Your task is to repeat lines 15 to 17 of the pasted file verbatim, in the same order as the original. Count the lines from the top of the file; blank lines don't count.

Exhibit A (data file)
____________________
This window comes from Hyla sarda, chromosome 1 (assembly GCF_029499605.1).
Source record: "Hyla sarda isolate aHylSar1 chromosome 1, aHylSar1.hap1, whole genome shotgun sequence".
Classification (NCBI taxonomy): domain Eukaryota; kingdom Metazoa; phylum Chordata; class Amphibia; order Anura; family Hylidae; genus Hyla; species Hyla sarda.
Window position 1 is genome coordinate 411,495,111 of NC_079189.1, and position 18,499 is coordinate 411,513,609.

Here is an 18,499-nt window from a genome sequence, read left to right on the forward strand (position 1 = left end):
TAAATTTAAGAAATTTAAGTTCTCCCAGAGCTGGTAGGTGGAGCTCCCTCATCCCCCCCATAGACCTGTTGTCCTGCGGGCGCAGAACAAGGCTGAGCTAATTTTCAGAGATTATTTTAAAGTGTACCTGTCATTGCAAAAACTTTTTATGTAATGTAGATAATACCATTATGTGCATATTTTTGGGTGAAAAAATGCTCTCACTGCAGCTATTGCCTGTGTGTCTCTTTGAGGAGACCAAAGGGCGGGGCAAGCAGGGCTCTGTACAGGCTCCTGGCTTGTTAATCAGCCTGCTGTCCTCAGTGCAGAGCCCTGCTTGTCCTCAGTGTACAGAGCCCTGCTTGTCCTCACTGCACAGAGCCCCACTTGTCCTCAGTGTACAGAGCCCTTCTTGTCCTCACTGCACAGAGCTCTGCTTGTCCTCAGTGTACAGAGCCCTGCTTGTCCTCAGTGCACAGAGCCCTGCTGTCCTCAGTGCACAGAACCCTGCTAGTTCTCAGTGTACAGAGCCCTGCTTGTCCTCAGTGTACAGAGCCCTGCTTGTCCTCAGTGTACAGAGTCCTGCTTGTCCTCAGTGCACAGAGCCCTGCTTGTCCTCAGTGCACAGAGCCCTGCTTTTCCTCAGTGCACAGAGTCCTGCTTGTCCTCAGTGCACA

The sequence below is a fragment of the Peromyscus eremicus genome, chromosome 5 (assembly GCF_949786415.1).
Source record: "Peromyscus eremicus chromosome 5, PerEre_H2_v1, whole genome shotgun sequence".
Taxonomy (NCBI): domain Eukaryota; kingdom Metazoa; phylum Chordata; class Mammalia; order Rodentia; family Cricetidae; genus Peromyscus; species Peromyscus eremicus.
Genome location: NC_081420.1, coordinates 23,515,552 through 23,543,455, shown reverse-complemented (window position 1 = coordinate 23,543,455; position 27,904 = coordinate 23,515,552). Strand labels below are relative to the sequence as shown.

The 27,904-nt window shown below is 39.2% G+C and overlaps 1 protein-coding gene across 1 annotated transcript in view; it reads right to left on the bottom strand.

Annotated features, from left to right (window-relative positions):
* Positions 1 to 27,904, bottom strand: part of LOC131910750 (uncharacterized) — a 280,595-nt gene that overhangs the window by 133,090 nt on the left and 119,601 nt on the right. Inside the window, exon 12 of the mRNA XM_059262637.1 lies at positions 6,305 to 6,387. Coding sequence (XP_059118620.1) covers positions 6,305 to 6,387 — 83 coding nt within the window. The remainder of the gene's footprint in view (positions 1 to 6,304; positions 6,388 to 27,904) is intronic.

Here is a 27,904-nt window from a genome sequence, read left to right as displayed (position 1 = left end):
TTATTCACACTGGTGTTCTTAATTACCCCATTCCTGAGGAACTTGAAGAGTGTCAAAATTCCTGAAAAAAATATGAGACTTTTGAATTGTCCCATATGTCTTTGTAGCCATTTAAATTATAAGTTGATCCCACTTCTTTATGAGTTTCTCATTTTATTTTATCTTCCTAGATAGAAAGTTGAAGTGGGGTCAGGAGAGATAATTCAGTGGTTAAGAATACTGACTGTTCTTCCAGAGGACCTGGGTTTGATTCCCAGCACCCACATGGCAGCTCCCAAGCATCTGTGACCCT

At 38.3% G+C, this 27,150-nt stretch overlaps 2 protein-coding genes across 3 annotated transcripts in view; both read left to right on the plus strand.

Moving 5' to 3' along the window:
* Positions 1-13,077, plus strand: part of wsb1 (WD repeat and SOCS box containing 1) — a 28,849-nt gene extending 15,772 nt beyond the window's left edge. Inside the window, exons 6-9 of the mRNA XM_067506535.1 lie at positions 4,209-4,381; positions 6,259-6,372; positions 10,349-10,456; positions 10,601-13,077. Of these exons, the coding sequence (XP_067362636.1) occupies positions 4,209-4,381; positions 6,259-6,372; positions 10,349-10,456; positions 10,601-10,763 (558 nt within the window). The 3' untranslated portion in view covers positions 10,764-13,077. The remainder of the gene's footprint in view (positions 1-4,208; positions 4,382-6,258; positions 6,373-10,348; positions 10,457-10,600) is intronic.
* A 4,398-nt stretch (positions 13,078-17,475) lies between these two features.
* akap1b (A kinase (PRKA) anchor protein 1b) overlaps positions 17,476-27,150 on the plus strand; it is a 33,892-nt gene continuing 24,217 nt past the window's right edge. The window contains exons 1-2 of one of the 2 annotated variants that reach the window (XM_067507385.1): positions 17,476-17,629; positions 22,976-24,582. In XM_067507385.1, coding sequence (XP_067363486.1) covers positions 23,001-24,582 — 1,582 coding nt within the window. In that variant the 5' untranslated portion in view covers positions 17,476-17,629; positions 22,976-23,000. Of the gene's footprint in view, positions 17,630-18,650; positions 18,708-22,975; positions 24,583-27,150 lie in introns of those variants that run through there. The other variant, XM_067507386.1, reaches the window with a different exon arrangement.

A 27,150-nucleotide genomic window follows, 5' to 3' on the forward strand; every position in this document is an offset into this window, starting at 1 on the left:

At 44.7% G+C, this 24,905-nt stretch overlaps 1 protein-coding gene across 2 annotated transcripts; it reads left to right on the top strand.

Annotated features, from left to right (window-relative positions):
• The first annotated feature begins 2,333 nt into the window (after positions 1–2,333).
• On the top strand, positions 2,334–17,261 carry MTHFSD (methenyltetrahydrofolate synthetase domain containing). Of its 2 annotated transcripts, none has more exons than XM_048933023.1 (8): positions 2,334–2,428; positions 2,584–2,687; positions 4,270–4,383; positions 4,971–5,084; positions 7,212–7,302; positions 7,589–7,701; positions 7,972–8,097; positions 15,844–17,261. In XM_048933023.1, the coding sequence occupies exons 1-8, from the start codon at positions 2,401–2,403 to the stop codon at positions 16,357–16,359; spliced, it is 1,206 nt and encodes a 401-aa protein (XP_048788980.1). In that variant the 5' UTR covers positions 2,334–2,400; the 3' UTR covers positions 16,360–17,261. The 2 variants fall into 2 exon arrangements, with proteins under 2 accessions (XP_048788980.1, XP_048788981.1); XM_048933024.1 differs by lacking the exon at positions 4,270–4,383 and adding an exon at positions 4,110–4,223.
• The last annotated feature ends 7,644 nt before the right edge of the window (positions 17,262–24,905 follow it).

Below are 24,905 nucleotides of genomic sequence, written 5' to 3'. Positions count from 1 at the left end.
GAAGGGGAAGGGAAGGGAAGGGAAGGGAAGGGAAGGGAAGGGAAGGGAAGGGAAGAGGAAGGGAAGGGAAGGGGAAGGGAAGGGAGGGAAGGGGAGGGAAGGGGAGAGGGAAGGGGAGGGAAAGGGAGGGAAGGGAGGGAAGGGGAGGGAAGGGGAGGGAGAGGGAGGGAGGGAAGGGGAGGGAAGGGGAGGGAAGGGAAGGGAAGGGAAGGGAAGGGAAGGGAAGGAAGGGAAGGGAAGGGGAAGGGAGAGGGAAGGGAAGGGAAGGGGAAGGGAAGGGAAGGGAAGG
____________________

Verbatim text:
TTATTCACACTGGTGTTCTTAATTACCCCATTCCTGAGGAACTTGAAGAGTGTCAAAATTCCTGAAAAAAATATGAGACTTTTGAATTGTCCCATATGTCTTTGTAGCCATTTAAATTATAAGTTGATCCCACTTCTTTATGAGTTTCTCATTTTATTTTATCTTCCTAGATAGAAAGTTGAAGTGGGGTCAGGAGAGATAATTCAGTGGTTAAGAATACTGACTGTTCTTCCAGAGGACCTGGGTTTGATTCCCAGCACCCACATGGCAGCTCCCAAGCATCTGTGACCCT

At 38.3% G+C, this 27,150-nt stretch overlaps 2 protein-coding genes across 3 annotated transcripts in view; both read left to right on the plus strand.

Moving 5' to 3' along the window: